The lowness of the Leeds crowd can be explained by it being a mid-week match and by the team looking likely to drop to the second division. Otherwise all the crowds were all above average – Villa in fact getting almost double their normal crowd.
Tottenham meanwhile were still holding on for glory of their own in the second division, being second, three points above West Brom in third, who also had a game in hand.
The Arsenal defeat at Villa turned out to be Arsenal’s last defeat of the season. Here’s the full table for the end of the month.
|14||West Ham United||35||13||6||16||71||77||0.922||32|
Arsenal in the 30s
- 1: Life in 1930 and winning the first major trophy.
- 2: The cup winners who dropped out and the players who came in
- 3: How Chapman put his triumphant 1931 team together.
- 4: September 1930; played 8 won 7 drawn 1.
- 5: October 1930: A stumble, Villa are close behind, Man U have 12 defeats in a row.
- 6: November 1930: Scoring 5 in three games in one month.
- 7: December 1930: 3 games in 3 days and 14 goals scored.
- 8: January 1931: the biggest league win ever at Highbury
- 9: February 1931: the goals just won’t stop coming.
- 10: March 1931: hope, defeat, hope
- 11: April 1931: Arsenal win the league for the very first time.
- 12: Arsenal in the summer of 1931, the records and the Scandinavian tour
- 13: Arsenal in shock – July and August 1931
- 14: September 1931; the champions recover from a poor start.
- 15: October 1931: Arsenal lose to Grimsby
- 16: November 1931: Chapman’s exasperation with goal keepers
- 17: December 1931: A scoring sensation but a dreadful month
- 18: January 1932: A return to form and a record score
- 19: February 1932: From a faltering start to nine wins in a row
- 20: March 1932: Huge crowds, an emergency signing, better results, another semi-final
- 21: April 1932: Film of Arsenal in the Cup Final, and attempts to win the league.
- 22: Arsenal in the summer of 1932. Arsenal runners up in league and cup, Man U’s average gate drops below Plymouth’s, Stanley Matthews first game, and the greatest run in Arsenal’s entire history is about to begin.
- 23: August 1932 – preparing for the ultimate greatness.
- 24: September 1932: Arsenal’s first steps into immortality
- 25: October 1932: The rise to the stars
- 26: November 1932: Records fall, greatness beckons.
- 27: December 1932: Greatness and supremacy
- 28: January 1933: Top of the league and defeated by Walsall.
- 29: February 1933: New shirts, awful weather, a record score
- 30: March 1933: Top of the league but a month to forget
- 31: April/May 1933: Champions for the second time
- 32: 1929/33: All the men who played in the League for Arsenal.
- 33: Arsenal in the summer 1933: Champions and water shortages
- 34: August/September 1933 – the start of the new season.
- 35: October 1933 – a return to progress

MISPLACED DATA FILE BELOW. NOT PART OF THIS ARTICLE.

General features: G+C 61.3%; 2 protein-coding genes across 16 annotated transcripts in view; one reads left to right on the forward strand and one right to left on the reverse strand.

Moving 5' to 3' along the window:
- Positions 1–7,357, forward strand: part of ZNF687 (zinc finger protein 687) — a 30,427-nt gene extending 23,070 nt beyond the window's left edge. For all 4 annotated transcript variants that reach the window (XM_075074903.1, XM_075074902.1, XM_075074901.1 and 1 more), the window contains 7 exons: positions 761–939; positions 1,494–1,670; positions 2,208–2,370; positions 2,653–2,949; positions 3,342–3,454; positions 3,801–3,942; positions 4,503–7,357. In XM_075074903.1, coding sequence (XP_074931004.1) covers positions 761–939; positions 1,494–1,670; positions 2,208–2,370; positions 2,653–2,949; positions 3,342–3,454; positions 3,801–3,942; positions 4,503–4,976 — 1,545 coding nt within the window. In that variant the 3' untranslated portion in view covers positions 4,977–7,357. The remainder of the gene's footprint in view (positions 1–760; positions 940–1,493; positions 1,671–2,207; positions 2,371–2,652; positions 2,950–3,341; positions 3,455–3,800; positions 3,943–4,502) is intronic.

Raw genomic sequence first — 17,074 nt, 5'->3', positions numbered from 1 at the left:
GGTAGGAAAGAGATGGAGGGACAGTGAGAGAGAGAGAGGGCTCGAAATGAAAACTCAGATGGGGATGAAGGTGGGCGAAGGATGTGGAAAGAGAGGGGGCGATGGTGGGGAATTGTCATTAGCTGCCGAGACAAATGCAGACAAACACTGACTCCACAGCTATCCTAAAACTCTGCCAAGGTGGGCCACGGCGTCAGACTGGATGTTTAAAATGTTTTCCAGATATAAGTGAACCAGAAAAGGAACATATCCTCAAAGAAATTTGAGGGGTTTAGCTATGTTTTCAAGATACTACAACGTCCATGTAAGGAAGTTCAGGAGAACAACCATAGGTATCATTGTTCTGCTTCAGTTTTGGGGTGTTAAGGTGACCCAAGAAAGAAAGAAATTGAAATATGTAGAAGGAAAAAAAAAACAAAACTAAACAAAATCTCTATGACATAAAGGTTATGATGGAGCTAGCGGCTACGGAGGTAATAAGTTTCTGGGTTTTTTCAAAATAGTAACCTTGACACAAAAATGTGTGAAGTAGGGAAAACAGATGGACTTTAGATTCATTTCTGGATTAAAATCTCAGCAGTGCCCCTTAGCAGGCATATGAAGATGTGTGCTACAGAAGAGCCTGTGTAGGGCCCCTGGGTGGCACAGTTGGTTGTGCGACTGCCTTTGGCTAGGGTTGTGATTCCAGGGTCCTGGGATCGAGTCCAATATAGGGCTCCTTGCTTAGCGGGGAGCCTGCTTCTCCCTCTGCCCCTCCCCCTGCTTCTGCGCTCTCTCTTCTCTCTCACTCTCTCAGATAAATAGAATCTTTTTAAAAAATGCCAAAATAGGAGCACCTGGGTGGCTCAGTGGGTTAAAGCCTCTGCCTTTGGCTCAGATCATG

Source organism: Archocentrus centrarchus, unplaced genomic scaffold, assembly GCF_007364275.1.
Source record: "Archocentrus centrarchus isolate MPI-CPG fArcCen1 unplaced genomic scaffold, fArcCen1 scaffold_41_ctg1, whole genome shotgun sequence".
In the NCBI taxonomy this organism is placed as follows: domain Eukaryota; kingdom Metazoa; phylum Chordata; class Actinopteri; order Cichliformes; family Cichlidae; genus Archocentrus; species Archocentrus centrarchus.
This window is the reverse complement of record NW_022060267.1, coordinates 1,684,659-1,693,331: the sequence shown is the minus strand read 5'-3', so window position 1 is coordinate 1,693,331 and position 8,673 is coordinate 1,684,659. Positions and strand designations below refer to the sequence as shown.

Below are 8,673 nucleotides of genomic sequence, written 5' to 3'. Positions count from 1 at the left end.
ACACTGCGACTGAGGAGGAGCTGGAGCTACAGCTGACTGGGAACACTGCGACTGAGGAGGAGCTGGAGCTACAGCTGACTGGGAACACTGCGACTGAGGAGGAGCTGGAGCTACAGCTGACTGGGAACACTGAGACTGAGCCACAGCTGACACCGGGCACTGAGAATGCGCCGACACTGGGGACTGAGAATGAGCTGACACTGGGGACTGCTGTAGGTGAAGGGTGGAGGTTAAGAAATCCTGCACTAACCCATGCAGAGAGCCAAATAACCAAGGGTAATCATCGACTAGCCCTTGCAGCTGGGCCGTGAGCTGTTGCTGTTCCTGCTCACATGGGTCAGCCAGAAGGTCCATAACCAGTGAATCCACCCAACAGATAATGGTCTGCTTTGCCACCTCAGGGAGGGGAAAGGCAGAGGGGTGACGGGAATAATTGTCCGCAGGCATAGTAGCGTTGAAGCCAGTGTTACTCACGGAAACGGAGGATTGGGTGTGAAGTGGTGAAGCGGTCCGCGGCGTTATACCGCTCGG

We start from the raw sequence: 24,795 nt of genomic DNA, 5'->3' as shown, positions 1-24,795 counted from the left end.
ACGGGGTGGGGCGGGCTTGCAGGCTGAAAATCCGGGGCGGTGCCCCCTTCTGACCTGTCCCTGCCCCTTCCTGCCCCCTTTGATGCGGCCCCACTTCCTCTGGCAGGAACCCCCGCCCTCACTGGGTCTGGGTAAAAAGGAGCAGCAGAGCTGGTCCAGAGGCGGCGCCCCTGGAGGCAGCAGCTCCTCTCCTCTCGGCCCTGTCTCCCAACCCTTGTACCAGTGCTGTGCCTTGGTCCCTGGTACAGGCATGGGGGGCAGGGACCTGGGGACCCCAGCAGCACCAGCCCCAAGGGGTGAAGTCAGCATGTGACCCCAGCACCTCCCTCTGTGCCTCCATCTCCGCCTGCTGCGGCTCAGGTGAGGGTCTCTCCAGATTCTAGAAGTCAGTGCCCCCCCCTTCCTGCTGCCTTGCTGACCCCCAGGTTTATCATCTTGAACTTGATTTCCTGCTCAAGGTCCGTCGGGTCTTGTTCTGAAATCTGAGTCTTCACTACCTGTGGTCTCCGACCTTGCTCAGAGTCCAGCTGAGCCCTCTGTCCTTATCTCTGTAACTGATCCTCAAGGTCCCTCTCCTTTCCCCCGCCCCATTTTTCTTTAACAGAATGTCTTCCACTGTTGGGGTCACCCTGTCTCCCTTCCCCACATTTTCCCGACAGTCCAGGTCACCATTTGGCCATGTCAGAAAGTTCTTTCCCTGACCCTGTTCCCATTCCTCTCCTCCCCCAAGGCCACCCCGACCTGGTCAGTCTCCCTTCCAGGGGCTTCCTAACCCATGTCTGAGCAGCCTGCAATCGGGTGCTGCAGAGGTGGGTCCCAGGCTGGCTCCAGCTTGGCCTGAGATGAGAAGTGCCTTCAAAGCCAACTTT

- 36: November 1933 – displacing Tottenham.
- 37: December 1933: Chapman’s last month; Arsenal triumphant
- 38: January 1934: The death of Chapman
- 39: February 1934. Chapman is gone, but the club moves on.
- 40: March 1934. Chapman’s two teams fight for the title
- 41: April 1934. Joe Shaw wins the league for Chapman
- 42: 1933/34 League players, and how the goals declined but the crowds went up.
- 43: Arsenal in the summer 1934: Allison takes over from Shaw and Chapman.
- 44: August/Sep 1934: Allison starts with a bang
- 45: October 1934 – Arsenal finally blow away the north London curse
- 46: November 1934: vying for the top of the league, and the Battle of Highbury
- 47: Arsenal in December 1934: two steps forward, two steps back.
- 48: January 1935: Suddenly Arsenal’s form turns upside down
- 49: February 1935. Despite one slip, Arsenal remain top.
- 50: March 1935: Beating Tottenham by a record score
- 51: April/May 1935: Winning the league for the third time in succession.
- 52: Arsenal in the Summer 1935 after three championships in a row
- 53: September 1935: After three successive championships things get sticky
- 54: October 1935: Ok but not good enough
- 55: November 1935; Drake starts scoring again.
- 56: December 1935: beating the record, and record confusions. Ted Drake before and after the magnificent seven.
- 57: January 1936: the league won’t be won, but what about the FA Cup…
- 58: February 1936: an early example of rotational selection
- 59: March 1936: Wembley again but player rotation starts affecting the crowds
- 60: April/May 1936; Arsenal win the Cup. A match report and season’s end
- 61: Arsenal in the Summer of 1936
- 62: Arsenal players 1934/5 and 1935/36: the fundamental problem with the team
- 63: August / Sept 1936: 20 different players used in the first seven league games
- 64: October 1936: Arsenal in free fall
- 65: November 1936: Arsenal reborn, TV starts, the king demands, the palace burns down.
- 66: December 1936: Top of the league as the king steps down.
- 67: January 1937: Arsenal unbeaten as the goalkeepers change (again).
- 68: February 1937: Seven in the cup, and all to play for in the league
- 69: March 1937: Arsenal top but Man City close in
- 70: April / May 1937: Arsenal slip back and Man City triumph – for the moment
- 71: Arsenal players 1936/7, Arsenal crowds in the 30s, and comparisons with earlier years
- 72: Arsenal in the summer: the overseas tour of 1937
- 73: Arsenal in August and September 1937: a brilliant start and a TV first.
- 74: Arsenal in October 1937: Allison decides it is time for a total change.
- 75: Arsenal in Nov 1937; a tactical signing changes the game
- 76: Arsenal in December 1937; a settled team and a revival
- 77: Arsenal in January 1938: two steps backwards but a new genius emerges.
- 78: Arsenal in February 1938: a true resurgence takes us top of the league.
- 79: March 1938: Arsenal at the top and a fifth title looks possible
- 80: April/May 1938: from no titles to five in one decade – and the most amazing title of them all.
- 81: Arsenal in the summer: the Nazi salute, Bastin as the symbol, Whittaker for England, the world record signing.
- 82: August/September 1938. The start of the end.
- 83: Arsenal in October 1938: the champions stagnating in mid-table
- 84: November 1938: facing relegation?
- 85: December 1938: the manager makes changes and a new hero is found
- 86: Arsenal in January 1939: some signs of recovery.
- 87: February 1939: Arsenal struggle to make a continuing impact.
- 88: March 1939: goalscoring and away form are the key problems
- 89: April / May 1939: Arsenal clamber back to 5th, and achieve film stardom
- 90: Arsenal in the summer 1939
- 91: The players and the crowds: Arsenal 1938/9 – and the players who returned
- 92: Arsenal in the 30s: Arsenal at the start of the 2nd world war (autumn 1939)